Sleeping pills are some of the most commonly prescribed medications; indeed approximately 12 million units are prescribed in the UK each year. Recent results from the Great British Sleep Survey indicated that 12% of those with chronic poor sleep currently take prescribed sleeping pills. With mounting evidence of their residual daytime side-effects and potential for long-term negative effects on health, it is becoming increasingly common for people to seek out alternative sleep aids in an attempt to improve their poor sleep.
Undoubtedly, pills can help people get to sleep, but they may not work long-term. Consequently, UK and international guidelines recommend that sleeping pills are only prescribed for short-term (a few weeks), or occasional use. They are not advised for people with a persistent sleep problem that has lasted for many months or years.
Sometimes people are given medications that are intended for another purpose but that, as a side-effect, cause drowsiness, making them suitable to be used as a sleep aid. These drugs might be anti-depressant drugs (intended for people who are depressed) or anti-histamine drugs (used to treat allergic reactions).
Antihistamines affect a neurotransmitter, a chemical messenger in the brain, called 'histamine' which works to promote wakefulness. In particular, a group of antihistamines known as 'first-generation antihistamines' have the effect of making some people feel sleepy by blocking histamine receptors in the brain. In contrast, anti-depressant drugs may be prescribed by doctors, either when poor sleep is believed to be a consequence of depression or, alternatively, for the sedative properties of a number of anti-depressant drugs. These medications may aid sleep through effects on serotonin, histamine or melatonin.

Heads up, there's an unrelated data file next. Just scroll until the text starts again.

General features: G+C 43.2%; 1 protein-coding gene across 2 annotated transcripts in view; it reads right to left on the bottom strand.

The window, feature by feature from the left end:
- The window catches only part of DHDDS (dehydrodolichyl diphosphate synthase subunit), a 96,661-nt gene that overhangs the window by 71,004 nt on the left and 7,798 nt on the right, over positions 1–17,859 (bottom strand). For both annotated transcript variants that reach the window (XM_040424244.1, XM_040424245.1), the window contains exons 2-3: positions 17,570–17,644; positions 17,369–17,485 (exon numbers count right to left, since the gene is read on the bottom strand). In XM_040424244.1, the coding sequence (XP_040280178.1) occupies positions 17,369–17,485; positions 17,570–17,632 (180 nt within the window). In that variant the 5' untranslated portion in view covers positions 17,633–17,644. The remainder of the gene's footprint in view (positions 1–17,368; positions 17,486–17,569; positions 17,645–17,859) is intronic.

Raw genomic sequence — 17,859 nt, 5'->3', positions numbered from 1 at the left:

This is known as 'off-label prescribing' and some doctors prefer these kinds of drugs because they can prescribe them on a longer term basis.
Prescription sleeping pills
Nowadays, there are some drugs specifically licensed as sleeping pills. These include drugs known as benzodiazepines which were originally developed to treat anxiety (often ending with the suffix '-epam' [e.g. temazepam]), and a similar group (often beginning with the letter 'Z', e.g. zopiclone) which are a bit less habit forming, though they act on the same brain receptors These brain receptors, called GABA receptors, respond to the neurotransmitter, gamma-amino butyric acid (GABA), which is involved in the inhibition of arousal and promotion of sleep. Interestingly, there have been recent scientific reports that, in some patients with insomnia, there is a reduction in the levels of brain-GABA compared with normal sleepers.
Although not strictly a sleeping pill, melatonin (a hormone involved in the regulation of our body clock, and sleep-wake rhythms) is available on prescription for adults over 55 with chronic insomnia.
In every case you should follow your doctor's advice with regard to medication – starting, changing or finishing a course of medication can have serious effects. Ensure that you consult your GP if you have any questions on this.